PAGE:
Click Here to print!

market-memo-logo

Volume 42, No. 22 – June 6, 2019

 

Market Overview

 

Navels Pricing for Navels saw a bump of $0.25-$0.50 from the previous week across all sizes. Small Navels continue to be in tight supply, but will now face competition from small-sized Valencias entering the market. The wet weather caused minor delays in harvesting, thus diminishing utilization from the remaining fruit. District 1 is now roughly 95% harvested, with regular Navels expected to finish mid-June and Late Navels expected to conclude early July.

Lemons – The Lemon market is unchanged from the previous week. Both demand and supply have been fairly light. Imported lemons will start to pick up as the summer months commence. Overall, pricing on small sizes continues to be tight, with “okay” quality. District 1 still has fruit on the trees and harvesting has slowed down due to the recent rain. District 2 is around 65-68% harvested, and oversized fruit is still a concern.

From May 19th- May 25th, the following countries have exported the following volumes into the US market: Mexico: 15 loads, Spain: 2 loads, Argentina: 1 Load, Italy: 1 (1 load= 40,000 lbs).

Navel Mostlys

Size Fancy Choice
48 17.75-18.75 9.50-10.50
56 17.50-18.50 8.75-9.75
72 13.00-14.00 8.50-9.50
88 11.25-12.25 8.75-9.75
113 10.25-11.50 10.00-11.00
138 10.25-11.25 9.50-10.50
163 7.00-8.00 6.50-7.50

Lemon Mostlys

Size Fancy Choice
75 20.00-23.00 15.75-18.75
95 21.25-24.75 16.00-20.00
115 22.00-24.00 17.00-21.00
140 25.00-28.00 19.00-22.00
165 28.00-32.00 27.00-31.00
200 28.00-32.00 27.00-31.00
235 26.00-30.00 25.00-29.00

 

House Appropriations Member Congresswoman Barbara Lee Visits Central Valley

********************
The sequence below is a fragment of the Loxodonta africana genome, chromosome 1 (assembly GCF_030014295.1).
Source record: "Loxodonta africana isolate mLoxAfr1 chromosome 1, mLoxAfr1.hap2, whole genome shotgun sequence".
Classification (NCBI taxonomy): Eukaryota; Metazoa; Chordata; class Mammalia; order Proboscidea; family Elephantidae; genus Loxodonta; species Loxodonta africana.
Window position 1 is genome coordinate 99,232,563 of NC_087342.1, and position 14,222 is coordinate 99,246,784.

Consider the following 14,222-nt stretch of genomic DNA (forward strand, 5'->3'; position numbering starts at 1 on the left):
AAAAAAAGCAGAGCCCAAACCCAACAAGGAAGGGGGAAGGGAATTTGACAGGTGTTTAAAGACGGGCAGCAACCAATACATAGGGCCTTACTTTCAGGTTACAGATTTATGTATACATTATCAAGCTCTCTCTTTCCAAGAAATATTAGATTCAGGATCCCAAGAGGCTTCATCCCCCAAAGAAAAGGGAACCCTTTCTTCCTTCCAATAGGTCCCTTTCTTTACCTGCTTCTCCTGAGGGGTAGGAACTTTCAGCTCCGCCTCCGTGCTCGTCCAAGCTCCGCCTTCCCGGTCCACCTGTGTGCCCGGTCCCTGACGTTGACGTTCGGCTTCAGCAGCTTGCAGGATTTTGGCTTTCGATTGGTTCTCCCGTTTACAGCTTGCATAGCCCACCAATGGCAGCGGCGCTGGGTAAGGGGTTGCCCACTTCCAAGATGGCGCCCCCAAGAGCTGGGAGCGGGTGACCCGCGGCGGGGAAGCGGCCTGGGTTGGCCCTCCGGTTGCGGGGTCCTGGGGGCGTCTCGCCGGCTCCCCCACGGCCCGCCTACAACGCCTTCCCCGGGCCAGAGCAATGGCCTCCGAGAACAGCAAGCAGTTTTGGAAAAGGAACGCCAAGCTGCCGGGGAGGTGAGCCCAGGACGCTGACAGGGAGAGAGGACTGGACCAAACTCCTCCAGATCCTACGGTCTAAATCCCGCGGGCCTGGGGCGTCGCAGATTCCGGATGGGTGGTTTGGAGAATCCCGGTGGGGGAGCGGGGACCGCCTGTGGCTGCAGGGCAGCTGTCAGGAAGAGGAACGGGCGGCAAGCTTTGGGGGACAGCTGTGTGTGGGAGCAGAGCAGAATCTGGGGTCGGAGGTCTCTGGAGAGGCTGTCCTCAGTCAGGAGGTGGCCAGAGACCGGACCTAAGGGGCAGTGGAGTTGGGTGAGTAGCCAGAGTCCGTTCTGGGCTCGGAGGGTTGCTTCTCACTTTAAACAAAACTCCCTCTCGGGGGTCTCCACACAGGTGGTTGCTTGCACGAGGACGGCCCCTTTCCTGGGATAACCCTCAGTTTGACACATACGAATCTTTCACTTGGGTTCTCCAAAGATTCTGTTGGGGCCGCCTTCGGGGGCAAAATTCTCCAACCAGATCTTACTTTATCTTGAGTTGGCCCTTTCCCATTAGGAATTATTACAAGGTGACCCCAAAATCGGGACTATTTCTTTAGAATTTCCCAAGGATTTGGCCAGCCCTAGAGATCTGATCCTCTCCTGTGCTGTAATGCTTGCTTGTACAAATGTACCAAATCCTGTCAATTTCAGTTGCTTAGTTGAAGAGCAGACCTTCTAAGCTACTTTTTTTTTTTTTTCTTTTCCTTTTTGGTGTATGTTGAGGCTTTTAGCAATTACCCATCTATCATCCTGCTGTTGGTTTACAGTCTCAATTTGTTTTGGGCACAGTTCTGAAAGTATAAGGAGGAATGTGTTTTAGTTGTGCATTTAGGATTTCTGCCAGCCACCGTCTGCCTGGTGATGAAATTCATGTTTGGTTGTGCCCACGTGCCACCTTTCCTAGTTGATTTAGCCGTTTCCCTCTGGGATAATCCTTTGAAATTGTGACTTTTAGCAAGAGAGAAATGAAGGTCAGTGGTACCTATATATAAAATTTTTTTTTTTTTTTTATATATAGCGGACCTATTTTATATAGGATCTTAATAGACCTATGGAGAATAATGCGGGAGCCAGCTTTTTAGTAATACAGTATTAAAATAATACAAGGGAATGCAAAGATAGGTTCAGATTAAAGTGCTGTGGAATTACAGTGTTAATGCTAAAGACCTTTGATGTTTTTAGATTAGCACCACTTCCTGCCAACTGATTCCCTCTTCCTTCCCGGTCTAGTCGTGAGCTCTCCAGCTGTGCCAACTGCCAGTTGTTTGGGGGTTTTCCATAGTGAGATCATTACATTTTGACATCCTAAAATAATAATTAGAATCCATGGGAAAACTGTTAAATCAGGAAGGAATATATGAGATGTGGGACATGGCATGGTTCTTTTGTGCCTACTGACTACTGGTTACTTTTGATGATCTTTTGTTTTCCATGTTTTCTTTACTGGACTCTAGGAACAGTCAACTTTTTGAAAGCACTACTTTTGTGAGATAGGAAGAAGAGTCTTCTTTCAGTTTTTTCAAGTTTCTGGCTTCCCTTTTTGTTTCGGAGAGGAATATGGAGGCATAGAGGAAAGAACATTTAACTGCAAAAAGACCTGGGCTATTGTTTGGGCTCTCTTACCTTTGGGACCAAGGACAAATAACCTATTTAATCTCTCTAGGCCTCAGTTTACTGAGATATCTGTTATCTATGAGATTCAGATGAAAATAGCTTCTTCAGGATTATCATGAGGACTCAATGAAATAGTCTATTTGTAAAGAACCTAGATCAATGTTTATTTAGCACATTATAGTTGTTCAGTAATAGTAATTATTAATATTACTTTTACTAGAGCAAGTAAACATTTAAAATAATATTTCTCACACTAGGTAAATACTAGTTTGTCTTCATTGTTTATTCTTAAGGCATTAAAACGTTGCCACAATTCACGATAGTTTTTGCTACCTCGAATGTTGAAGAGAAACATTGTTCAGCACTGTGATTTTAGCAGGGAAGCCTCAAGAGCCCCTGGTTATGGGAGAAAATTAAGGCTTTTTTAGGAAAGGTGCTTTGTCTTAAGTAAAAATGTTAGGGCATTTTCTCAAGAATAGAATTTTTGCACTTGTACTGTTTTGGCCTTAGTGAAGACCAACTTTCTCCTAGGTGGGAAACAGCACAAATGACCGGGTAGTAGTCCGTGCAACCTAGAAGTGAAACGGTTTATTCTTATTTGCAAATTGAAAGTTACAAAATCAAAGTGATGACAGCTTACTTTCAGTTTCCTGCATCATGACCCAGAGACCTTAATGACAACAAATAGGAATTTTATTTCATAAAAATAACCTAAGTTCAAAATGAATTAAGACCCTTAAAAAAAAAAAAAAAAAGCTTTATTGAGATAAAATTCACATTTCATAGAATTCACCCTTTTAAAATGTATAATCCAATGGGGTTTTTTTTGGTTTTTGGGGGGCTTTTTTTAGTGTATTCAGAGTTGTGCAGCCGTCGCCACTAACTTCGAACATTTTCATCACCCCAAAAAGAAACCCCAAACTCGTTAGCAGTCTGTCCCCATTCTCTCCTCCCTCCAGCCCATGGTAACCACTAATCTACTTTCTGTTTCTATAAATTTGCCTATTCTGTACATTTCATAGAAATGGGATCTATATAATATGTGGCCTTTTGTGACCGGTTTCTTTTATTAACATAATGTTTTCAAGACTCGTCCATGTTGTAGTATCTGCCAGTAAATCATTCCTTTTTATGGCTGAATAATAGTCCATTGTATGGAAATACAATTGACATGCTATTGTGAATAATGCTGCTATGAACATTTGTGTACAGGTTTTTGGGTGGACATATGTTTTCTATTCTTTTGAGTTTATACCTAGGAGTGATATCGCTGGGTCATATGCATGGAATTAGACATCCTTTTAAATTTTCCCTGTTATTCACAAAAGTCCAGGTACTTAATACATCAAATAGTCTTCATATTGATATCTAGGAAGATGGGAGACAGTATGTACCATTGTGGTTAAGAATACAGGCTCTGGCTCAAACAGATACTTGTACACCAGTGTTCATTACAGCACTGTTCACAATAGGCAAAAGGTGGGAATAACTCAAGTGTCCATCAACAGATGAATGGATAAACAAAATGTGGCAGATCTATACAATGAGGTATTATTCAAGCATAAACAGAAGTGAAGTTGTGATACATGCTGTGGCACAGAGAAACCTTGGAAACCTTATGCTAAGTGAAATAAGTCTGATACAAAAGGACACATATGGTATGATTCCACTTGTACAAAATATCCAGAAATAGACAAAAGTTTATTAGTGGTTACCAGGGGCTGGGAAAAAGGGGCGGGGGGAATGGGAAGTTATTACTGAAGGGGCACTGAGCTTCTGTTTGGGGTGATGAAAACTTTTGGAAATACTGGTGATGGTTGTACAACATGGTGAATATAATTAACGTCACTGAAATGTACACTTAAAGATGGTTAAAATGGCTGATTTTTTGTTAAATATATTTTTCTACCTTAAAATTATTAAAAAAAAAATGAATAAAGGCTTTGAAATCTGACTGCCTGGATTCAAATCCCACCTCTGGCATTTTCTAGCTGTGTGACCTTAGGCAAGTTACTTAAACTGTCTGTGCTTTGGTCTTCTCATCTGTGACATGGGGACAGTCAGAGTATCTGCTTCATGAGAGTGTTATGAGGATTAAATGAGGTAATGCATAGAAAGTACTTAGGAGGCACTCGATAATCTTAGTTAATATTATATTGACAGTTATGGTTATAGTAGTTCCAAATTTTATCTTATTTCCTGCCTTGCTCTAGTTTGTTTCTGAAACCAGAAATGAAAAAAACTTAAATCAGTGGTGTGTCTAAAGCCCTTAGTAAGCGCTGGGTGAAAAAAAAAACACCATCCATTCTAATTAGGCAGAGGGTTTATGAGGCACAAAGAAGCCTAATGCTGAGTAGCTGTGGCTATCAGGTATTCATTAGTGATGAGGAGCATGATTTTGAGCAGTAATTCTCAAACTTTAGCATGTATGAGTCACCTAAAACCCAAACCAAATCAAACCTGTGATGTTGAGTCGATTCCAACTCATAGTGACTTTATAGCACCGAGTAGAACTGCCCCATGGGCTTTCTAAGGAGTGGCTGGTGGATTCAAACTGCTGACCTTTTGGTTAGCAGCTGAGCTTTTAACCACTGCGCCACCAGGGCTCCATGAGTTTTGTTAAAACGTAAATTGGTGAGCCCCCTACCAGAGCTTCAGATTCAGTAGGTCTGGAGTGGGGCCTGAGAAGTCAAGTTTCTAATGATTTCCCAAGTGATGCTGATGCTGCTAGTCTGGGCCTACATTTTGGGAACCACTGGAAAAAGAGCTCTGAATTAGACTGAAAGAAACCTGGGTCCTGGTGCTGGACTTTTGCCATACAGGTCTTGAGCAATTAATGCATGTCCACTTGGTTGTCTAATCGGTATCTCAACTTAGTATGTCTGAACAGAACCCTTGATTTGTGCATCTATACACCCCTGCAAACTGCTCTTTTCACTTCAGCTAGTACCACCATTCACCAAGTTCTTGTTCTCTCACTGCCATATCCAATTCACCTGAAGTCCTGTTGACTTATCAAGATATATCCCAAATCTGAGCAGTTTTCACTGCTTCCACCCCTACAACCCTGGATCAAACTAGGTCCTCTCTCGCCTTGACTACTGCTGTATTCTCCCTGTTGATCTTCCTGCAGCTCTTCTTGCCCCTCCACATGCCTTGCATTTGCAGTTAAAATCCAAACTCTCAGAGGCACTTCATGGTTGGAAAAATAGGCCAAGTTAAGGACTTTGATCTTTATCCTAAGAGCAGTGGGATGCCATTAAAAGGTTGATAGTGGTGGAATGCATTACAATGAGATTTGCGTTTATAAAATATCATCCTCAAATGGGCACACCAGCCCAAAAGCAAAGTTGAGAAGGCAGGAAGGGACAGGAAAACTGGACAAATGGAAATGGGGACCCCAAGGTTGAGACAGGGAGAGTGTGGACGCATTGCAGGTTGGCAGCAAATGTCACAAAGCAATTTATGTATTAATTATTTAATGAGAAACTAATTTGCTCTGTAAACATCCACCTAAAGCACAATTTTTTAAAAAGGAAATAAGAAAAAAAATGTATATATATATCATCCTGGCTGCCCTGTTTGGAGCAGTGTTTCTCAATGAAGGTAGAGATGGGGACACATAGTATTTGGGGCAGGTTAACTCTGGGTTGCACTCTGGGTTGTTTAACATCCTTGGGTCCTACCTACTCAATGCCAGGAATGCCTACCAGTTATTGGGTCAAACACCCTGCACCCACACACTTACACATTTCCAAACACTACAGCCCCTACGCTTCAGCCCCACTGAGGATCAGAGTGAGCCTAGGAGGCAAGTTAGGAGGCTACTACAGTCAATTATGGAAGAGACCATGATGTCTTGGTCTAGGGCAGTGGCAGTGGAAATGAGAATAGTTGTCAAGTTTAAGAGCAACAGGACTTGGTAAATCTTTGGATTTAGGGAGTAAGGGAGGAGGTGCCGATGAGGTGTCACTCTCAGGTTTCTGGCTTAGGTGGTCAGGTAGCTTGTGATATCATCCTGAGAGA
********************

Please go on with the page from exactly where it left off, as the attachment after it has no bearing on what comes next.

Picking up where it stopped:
Congresswoman Barbara Lee visited the Central Valley this week for an agriculture tour and roundtable meeting facilitated by local Congressman TJ Cox.  Congresswoman Lee is the only California representative on the powerful House Appropriations Subcommittee on Agriculture which directs funding for important programs at USDA including the Citrus Health Response Program, HLB Multi-Agency Coordination Group, and various other marketing and research initiatives.

The representatives spent time with CCM member Grant Parnagian in the field to learn more about the industry’s efforts to stop HLB from spreading into commercial citrus groves. They also talked about irrigation practices, employee benefits and working conditions, and broadly the fine balance of managing costs, farming practices, and utilization.  The group also toured Fowler Packing for a tour of the packing house and the company’s on-site health clinic.

“We are very appreciative to Congressman Cox for hosting Congresswoman Lee in the Central Valley,” says CCM President Casey Creamer.  “It’s critical that the Congresswoman appreciate just how important programs like CHRP and MAC are to the future of the California citrus industry and why continued funding is necessary.   It was a great opportunity to showcase the impact of these programs as well as to educate both members more broadly about the citrus industry.

“Thanks in large part to both Congressman Cox and Congresswoman Lee, the 2020 House Ag Committee Bill maintains funding levels, and in some areas increases funding, for vital specialty crop programs. We look forward to continuing our relationship with these members and working with them as the appropriations process moves forward this year.”

In the afternoon, Congressman Cox facilitated a roundtable meeting at Kings County Farm Bureau with a number of growers, dairymen, and agricultural association representatives to discuss issues such as pest and disease prevention programs and water infrastructure and deliveries.

International Trade Commission Visits Citrus

California Citrus Mutual hosted Sabina Neumann, an economist with the International Trade Commission. Sabina’s extensive economic portfolio includes the produce industry. The International Trade Commission is a non-partisan agency that evaluates trade activities on varied business sectors in the United States. The visit with Kings River Packing and Orange Cove-Sanger Citrus included information about cost components, export challenges, and domestic factors that affect the per acre return for California citrus producers.

Much of the discussion evolved around offshore competitors dominating the retail scene in the October to December timeframe thus delaying harvest schedules to the point that there is fruit on the ground in significant quantities was the norm this season.  The ability of offshore producers to enter the market at a lower price and still maintain a significant margin was also a focal point of the discussion.